When my husband and I were expecting our first child, part of our preparations included getting Chester (our 6 year old hound dog) ready for the baby. We have all been told to bring something home from the hospital with the baby’s scent on it but did you know there are other ways you can help prepare your dog for their new little brother or sister?
Set Up The Stuff
Babies come with tons, and I mean TONS, of stuff. You can help your dog prepare by slowly putting the new items out. Set up your crib one day and then that fancy new swing or play mat a few days later. Take it slow and let him get used to each item before adding the next. Introducing these items gradually will give your dog a chance to smell and explore each one, and then when your baby arrives he will already be used to those things being in the house.
Bring Babies Around
Have friends with babies? Have them over. If your dog has never been around a baby you may want to see how he reacts to the crying and all the new little movements. Some people have even used those electronic babies you were forced to bring home from health class. Lucky we have lots of family and friends with kids, so Chester has had exposure to children of all ages.
Let your dog know what’s okay and what’s not. If he won’t be allowed in the nursery after the baby comes, don’t let him in now. If you let him do things now that you won’t let him do when the baby arrives it’s going to confuse him and he could end up resenting you or your little one.
Tell Him About The Baby
Everyone says that dogs can tell when you are pregnant and I really believe that Chester knew. It might sound silly to a non pet owner, but I talk to Chester like he’s my best friend so naturally I told him all about his little sister before she arrived. I like to think he understood and that helped him prepare.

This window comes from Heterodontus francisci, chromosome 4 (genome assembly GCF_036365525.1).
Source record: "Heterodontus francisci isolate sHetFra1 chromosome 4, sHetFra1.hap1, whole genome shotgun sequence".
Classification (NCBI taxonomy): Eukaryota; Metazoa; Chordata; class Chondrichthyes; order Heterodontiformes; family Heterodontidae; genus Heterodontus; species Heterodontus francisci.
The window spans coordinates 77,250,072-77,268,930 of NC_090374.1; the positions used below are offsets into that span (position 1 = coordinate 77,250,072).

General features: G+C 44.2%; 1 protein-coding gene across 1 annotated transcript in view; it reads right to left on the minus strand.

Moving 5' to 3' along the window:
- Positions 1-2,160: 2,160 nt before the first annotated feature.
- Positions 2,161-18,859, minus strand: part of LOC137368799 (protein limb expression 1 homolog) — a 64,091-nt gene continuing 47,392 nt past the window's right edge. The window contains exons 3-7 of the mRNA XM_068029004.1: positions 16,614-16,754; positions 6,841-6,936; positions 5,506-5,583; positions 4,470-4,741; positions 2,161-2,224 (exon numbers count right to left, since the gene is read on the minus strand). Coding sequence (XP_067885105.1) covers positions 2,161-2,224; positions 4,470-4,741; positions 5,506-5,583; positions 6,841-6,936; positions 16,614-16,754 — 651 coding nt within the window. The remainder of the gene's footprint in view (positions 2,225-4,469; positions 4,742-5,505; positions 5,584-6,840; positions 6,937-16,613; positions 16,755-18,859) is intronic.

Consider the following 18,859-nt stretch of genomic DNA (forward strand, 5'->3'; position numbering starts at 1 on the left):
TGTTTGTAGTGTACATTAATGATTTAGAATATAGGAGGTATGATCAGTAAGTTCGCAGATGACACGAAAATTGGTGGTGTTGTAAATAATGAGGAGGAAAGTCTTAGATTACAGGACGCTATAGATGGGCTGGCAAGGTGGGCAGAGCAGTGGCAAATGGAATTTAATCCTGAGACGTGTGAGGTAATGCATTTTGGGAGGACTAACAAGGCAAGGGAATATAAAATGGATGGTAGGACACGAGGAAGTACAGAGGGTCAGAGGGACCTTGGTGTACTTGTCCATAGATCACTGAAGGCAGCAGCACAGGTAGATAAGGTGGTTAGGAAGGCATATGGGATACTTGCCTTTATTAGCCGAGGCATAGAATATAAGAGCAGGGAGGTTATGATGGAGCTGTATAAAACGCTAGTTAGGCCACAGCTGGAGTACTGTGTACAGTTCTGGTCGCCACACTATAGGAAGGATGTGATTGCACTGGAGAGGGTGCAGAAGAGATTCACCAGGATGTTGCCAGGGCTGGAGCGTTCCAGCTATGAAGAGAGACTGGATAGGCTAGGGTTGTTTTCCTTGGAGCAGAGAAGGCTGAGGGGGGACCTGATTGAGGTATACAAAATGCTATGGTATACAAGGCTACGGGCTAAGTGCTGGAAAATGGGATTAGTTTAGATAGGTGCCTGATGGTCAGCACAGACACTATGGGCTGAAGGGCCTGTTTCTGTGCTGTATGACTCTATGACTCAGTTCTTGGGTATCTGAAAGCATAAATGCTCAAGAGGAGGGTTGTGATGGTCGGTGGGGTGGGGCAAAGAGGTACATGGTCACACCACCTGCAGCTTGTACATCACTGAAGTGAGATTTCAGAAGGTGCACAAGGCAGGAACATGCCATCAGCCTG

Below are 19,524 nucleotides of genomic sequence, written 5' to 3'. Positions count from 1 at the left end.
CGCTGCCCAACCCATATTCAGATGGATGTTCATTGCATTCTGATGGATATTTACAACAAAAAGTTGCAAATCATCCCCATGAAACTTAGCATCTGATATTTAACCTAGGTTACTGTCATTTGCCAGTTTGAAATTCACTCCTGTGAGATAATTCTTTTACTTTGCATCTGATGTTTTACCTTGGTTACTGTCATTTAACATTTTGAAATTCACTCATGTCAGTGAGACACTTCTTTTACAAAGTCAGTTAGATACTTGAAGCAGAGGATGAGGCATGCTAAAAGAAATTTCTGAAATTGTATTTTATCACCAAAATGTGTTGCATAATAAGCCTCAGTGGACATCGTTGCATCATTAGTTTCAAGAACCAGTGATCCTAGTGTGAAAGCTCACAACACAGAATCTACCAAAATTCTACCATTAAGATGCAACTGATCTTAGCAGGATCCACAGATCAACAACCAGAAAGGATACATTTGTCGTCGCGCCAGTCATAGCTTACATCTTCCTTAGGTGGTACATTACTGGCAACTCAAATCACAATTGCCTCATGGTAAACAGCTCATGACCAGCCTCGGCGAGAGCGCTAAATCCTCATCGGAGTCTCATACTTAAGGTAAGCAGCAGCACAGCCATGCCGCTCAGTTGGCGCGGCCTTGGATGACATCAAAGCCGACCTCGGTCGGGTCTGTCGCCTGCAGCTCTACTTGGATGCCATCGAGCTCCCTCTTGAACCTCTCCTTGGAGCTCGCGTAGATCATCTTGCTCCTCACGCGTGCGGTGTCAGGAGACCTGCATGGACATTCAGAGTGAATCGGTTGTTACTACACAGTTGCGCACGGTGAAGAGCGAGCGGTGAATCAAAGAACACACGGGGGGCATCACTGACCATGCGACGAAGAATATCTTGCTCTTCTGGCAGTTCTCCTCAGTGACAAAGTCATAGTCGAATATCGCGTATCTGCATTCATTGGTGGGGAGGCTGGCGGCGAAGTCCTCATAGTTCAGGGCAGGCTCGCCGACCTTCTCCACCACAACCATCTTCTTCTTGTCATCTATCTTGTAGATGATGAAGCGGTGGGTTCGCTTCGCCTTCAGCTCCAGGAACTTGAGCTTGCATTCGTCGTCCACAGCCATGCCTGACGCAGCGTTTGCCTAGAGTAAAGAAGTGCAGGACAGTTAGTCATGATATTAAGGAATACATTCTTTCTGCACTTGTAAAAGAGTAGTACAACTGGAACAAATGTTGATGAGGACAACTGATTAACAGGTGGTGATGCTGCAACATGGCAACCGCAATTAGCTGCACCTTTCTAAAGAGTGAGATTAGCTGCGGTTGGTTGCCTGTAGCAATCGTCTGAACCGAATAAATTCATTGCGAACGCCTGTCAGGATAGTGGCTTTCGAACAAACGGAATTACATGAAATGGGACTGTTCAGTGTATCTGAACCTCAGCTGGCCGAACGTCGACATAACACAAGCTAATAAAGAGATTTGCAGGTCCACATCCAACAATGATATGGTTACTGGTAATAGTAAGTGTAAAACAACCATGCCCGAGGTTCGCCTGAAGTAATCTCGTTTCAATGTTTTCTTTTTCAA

Stock Up On Treats And Toys
In the weeks after you bring your little one home your front door will be like one of those revolving doors at the mall, people coming in and out all the time. Chester is extremely food motivated, so we stocked up on lots of different types of treats. We got some of his favorite training treats to reward him for good behavior or if we needed to temporarily distract him from the door or other items. We also loaded up on some long lasting treats like Greenies , filled bones, and Indigo chews. These were good to have when he would get a little too excited and we needed to divert his attention for a longer period of time. If you are worried about over treating or your dog is on a diet, toys can also be used to keep your pup occupied.
Have A Plan
This may be common sense but make sure you have a reliable pet sitter on call. Child birth is unpredictable–you can go into labor at any time and be in the hospital for an undetermined amount of time. Make sure you have one, if not two, pet sitters that will be able to get your dog within a few hours when the big day comes.
Control The Introduction
Chances are that you haven’t seen your dog for a few days, so he is going to be really happy to see you. Give him a little time to get his excitement out and give you all the kisses he wants before bringing in the baby. What worked for us was to have my mom take Emmalynne into her nursery when my husband brought Chester home. Once he was over the excitement of seeing me he sniffed around at the diaper bag and car seat then we took him in to meet his little sister.
Your dog can tell if you are nervous and that can make him uneasy, if you stay calm and don’t make a huge deal out of him meeting the little one he won’t either. Remember to take it easy on your pup; this is a huge adjustment for him too. Dog toys and baby toys are surprisingly similar so you can’t really blame him for chewing on one you leave out.
Don’t Forget Your Dog
Make sure your dog gets enough exercise and attention. Try to stick with his normally scheduled feedings and walks; you don’t want to have to deal with accidents just because you didn’t have time to let him out. We take Chester with us everywhere that we are allowed to. So even though it might be easier to leave him home sometimes, we make sure that if we would have taken him before Emmalynne was born, we take him now. I look at it more like; we now have two kids rather than one kid and a dog.